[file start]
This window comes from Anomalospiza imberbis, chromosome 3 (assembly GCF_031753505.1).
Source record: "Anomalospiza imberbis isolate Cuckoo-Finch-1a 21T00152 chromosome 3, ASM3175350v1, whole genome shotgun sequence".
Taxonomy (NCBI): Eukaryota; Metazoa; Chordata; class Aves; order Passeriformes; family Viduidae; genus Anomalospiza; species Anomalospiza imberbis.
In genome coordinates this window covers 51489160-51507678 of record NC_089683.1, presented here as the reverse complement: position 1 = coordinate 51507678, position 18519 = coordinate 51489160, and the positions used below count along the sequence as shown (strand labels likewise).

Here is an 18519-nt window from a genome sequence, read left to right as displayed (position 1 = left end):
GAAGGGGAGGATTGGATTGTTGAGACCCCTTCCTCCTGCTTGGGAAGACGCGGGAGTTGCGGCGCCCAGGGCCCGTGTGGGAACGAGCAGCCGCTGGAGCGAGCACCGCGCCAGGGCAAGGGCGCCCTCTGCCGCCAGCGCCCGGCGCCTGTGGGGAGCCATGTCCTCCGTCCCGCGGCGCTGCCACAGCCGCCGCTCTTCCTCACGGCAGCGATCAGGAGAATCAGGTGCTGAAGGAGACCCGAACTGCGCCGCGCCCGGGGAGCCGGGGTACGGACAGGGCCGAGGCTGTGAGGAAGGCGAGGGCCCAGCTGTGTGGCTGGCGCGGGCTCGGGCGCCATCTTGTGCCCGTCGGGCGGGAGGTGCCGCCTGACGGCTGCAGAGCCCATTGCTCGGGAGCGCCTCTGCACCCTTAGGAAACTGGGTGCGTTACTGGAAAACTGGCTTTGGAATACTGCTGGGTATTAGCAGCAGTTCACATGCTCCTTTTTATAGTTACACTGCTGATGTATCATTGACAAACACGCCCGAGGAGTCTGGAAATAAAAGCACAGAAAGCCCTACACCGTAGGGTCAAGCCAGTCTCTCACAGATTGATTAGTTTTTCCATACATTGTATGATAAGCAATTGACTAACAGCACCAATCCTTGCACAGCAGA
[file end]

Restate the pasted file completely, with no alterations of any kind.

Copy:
This window comes from Anomalospiza imberbis, chromosome 3 (assembly GCF_031753505.1).
Source record: "Anomalospiza imberbis isolate Cuckoo-Finch-1a 21T00152 chromosome 3, ASM3175350v1, whole genome shotgun sequence".
Taxonomy (NCBI): Eukaryota; Metazoa; Chordata; class Aves; order Passeriformes; family Viduidae; genus Anomalospiza; species Anomalospiza imberbis.
In genome coordinates this window covers 51489160-51507678 of record NC_089683.1, presented here as the reverse complement: position 1 = coordinate 51507678, position 18519 = coordinate 51489160, and the positions used below count along the sequence as shown (strand labels likewise).

Here is an 18519-nt window from a genome sequence, read left to right as displayed (position 1 = left end):
GAAGGGGAGGATTGGATTGTTGAGACCCCTTCCTCCTGCTTGGGAAGACGCGGGAGTTGCGGCGCCCAGGGCCCGTGTGGGAACGAGCAGCCGCTGGAGCGAGCACCGCGCCAGGGCAAGGGCGCCCTCTGCCGCCAGCGCCCGGCGCCTGTGGGGAGCCATGTCCTCCGTCCCGCGGCGCTGCCACAGCCGCCGCTCTTCCTCACGGCAGCGATCAGGAGAATCAGGTGCTGAAGGAGACCCGAACTGCGCCGCGCCCGGGGAGCCGGGGTACGGACAGGGCCGAGGCTGTGAGGAAGGCGAGGGCCCAGCTGTGTGGCTGGCGCGGGCTCGGGCGCCATCTTGTGCCCGTCGGGCGGGAGGTGCCGCCTGACGGCTGCAGAGCCCATTGCTCGGGAGCGCCTCTGCACCCTTAGGAAACTGGGTGCGTTACTGGAAAACTGGCTTTGGAATACTGCTGGGTATTAGCAGCAGTTCACATGCTCCTTTTTATAGTTACACTGCTGATGTATCATTGACAAACACGCCCGAGGAGTCTGGAAATAAAAGCACAGAAAGCCCTACACCGTAGGGTCAAGCCAGTCTCTCACAGATTGATTAGTTTTTCCATACATTGTATGATAAGCAATTGACTAACAGCACCAATCCTTGCACAGCAGA